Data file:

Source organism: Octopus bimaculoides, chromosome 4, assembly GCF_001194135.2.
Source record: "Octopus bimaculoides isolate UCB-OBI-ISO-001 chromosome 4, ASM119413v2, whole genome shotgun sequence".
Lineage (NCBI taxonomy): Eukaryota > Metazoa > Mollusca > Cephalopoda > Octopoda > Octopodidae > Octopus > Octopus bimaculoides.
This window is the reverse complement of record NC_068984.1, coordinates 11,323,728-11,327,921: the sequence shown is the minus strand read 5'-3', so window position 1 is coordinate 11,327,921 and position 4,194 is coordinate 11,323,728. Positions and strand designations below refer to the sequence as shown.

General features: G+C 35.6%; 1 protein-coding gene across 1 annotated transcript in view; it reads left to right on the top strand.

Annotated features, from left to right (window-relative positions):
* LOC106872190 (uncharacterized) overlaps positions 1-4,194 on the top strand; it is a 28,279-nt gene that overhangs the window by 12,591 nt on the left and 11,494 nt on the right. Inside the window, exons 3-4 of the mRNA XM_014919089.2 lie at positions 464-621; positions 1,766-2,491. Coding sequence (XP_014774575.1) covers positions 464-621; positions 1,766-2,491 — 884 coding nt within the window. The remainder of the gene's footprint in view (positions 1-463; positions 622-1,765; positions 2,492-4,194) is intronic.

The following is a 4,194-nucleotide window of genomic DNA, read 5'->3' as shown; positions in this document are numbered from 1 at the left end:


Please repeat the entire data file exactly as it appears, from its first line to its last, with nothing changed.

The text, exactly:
Source organism: Octopus bimaculoides, chromosome 4, assembly GCF_001194135.2.
Source record: "Octopus bimaculoides isolate UCB-OBI-ISO-001 chromosome 4, ASM119413v2, whole genome shotgun sequence".
Lineage (NCBI taxonomy): Eukaryota > Metazoa > Mollusca > Cephalopoda > Octopoda > Octopodidae > Octopus > Octopus bimaculoides.
This window is the reverse complement of record NC_068984.1, coordinates 11,323,728-11,327,921: the sequence shown is the minus strand read 5'-3', so window position 1 is coordinate 11,327,921 and position 4,194 is coordinate 11,323,728. Positions and strand designations below refer to the sequence as shown.

General features: G+C 35.6%; 1 protein-coding gene across 1 annotated transcript in view; it reads left to right on the top strand.

Annotated features, from left to right (window-relative positions):
* LOC106872190 (uncharacterized) overlaps positions 1-4,194 on the top strand; it is a 28,279-nt gene that overhangs the window by 12,591 nt on the left and 11,494 nt on the right. Inside the window, exons 3-4 of the mRNA XM_014919089.2 lie at positions 464-621; positions 1,766-2,491. Coding sequence (XP_014774575.1) covers positions 464-621; positions 1,766-2,491 — 884 coding nt within the window. The remainder of the gene's footprint in view (positions 1-463; positions 622-1,765; positions 2,492-4,194) is intronic.

The following is a 4,194-nucleotide window of genomic DNA, read 5'->3' as shown; positions in this document are numbered from 1 at the left end: